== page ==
Gaslighting and Epistemic Injustice

Conference at

Claremont McKenna College

Sept. 21-23, 2017

Gaslighting and Epistemic Injustice

Conference at

Claremont McKenna College, September 21-23, 2017


Keynote Speakers

Kate Manne, Cornell University

Gaile Pohlhaus, Jr., Miami University


Program Speakers

Kate Abramson, Indiana University

Alison Bailey, Illinois State University

Rima Basu, University of Southern California

Nora Berenstain, University of Tennesseee, Knoxville

Edward S. Hinchman, University of Wisconsin, Milwaukee

Rachel McKinnon, College of Charleston

Elena Ruíz, Michigan State University

Cynthia Stark, Associate Professor of Philosophy, University of Utah

Olufemi Taiwo, University of California, Los Angeles

Christine Wieseler, University of Texas Health, McGovern Center


Over the past 10 years, following the publication of Miranda Fricker’s groundbreaking book, Epistemic Injustice: Power & the Ethics of Knowing, philosophers have begun increasingly to attend to issues of epistemic injustice, a phenomenon that occurs when individuals are wronged in their capacity as knowers.

Epistemic injustice often arises in cases involving differing positions of social privilege, where prejudice and power combine to undermine an individual’s own testimony.

In this conference, we aim to focus specifically on distinctive forms of epistemic injustice produced through lying, misinformation, manipulation, and deceit. A paradigm example is the phenomenon known as “gaslighting.” In the 1944 film Gas Light, Gregory Anton slowly and cruelly manipulates his wife Paula into thinking that she is going insane.

Having deliberately caused the lights in their home to dim, Gregory insists that Paula must be imagining it whenever the subject is raised. This depiction of Paula’s plight – made especially poignant by a brilliant performance from Ingrid Bergman – has given rise to the term “gaslighting,” used to refer to one individual or individuals causing another to question their own perceptions, beliefs, and memories through a series of manipulations, deceptions, and lies.

For questions, please contact Amy Kind at



All sessions in Kravis LC62 unless otherwise noted. Abstracts are available here: Abstracts

Thursday, September 21

2:30     Opening remarks

2:45     Cynthia Stark: "Gaslighting in Philosophy"

4:00     Break

4:15     Edward S. Hinchman: “'At Last I Can Tell This to Someone': How Gaslighting Disables Its Victim’s Judgment"

5:30     Reception and Dinner [for conference speakers and invited guests, at CMC Athenaeum]

6:45     Keynote Address, Kate Manne:  "Don’t Even Go There: How Misogyny Turns On Gaslighting" [at CMC Athenaeum]


Friday, September 22

9:00      Alison Bailey: "On Anger, Silence, and Epistemic Injustice"

10:15     Coffee Break

10:45     Rachel McKinnon: "Gaslighting as Epistemic Violence: ‘Allies,’ Fucking Quit It"

12:00     Lunch break [lunch provided for conference speakers, invited guests, and paid registrants]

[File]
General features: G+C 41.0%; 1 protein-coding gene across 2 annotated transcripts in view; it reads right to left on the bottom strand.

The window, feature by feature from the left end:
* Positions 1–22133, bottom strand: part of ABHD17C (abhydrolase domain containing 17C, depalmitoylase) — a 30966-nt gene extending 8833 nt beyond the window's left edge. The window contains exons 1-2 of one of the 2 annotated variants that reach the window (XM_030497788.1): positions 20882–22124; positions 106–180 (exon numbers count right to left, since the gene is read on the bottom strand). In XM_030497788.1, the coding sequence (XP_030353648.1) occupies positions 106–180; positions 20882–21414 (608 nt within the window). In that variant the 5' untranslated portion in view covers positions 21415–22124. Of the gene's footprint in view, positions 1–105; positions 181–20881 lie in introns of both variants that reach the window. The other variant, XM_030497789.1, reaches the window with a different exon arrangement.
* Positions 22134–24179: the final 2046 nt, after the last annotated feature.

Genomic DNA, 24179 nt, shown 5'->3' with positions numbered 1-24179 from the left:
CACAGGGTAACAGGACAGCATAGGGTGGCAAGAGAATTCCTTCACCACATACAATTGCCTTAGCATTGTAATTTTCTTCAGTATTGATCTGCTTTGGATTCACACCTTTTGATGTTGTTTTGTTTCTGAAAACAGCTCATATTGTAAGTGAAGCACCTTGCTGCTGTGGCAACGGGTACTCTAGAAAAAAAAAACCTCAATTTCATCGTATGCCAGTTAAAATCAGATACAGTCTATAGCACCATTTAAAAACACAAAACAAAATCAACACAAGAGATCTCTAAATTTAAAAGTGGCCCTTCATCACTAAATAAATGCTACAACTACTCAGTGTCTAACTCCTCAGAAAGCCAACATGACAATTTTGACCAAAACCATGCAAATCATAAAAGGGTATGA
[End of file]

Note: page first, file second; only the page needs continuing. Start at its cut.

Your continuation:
1:30      Olufemi Taiwo: "Is Development Aid Gaslighting?"

2:45      Break

3:00      Christine Wieseler: "Wrongful Requests and Strategic Refusals to Understand: Implications for Discussions                                of Disabled People within Biomedical Ethics"

4:15      Coffee Break

4:45      Keynote Address, Gaile Pohlhaus, Jr.: "Gaslighting, Echoing, and Gathering; or Why Collective Epistemic                                                   Resistance is not a 'Witch Hunt'"

7:00      Dinner [for conference speakers and invited guests, Walter’s Restaurant]


Saturday, September 23

9:00     Elena Ruíz:  "Structural Gaslighting: Continental Epistemology, Decolonial Epistemology                                         and Producing More Plural Analyses of Epistemic Harms"

10:15     Coffee Break

10:45     Nora Berenstain:  "Whitewashing as Gaslighting in Feminist Epistemology"

12:00     Lunch break [lunch provided for conference speakers, invited guests, and paid registrants]

1:30      Rima Basu: "What We Epistemically Owe to Others"

2:45     Break

3:00     Kate Abramson: "Learning About Trust from Gaslighting"


**ETA: Please note that the option to buy lunch has been closed, as of Monday 19th.**

Registration, including the option to buy lunches on Friday the 22nd and Saturday the 23rd, is available here:

There is no registration fee, and registration is not required to attend part or all of the conference. For further questions regarding registration, please email

Map and Parking

Philosophy Conference Parking Map.jpg

During the conference, Campus Security will not ticket any vehicle not parked in a red zone or in a handicapped-reserved space without a permit. Conference participants may park in any available space, regardless whether it is marked for visitors, faculty, staff, or students. Download this map for printing by clicking here: Parking Map.


Access and Childcare

We strive to be a fully accessible and inclusive conference. A FAQ page will appear here in due course. Please feel free to contact the organizers (via if you have any questions about accessibility at the Gaslighting and Epistemic Injustice Conference. 

Children are welcome and we will help to organize childcare. 

Click here to download a flyer for the conference. Please circulate widely!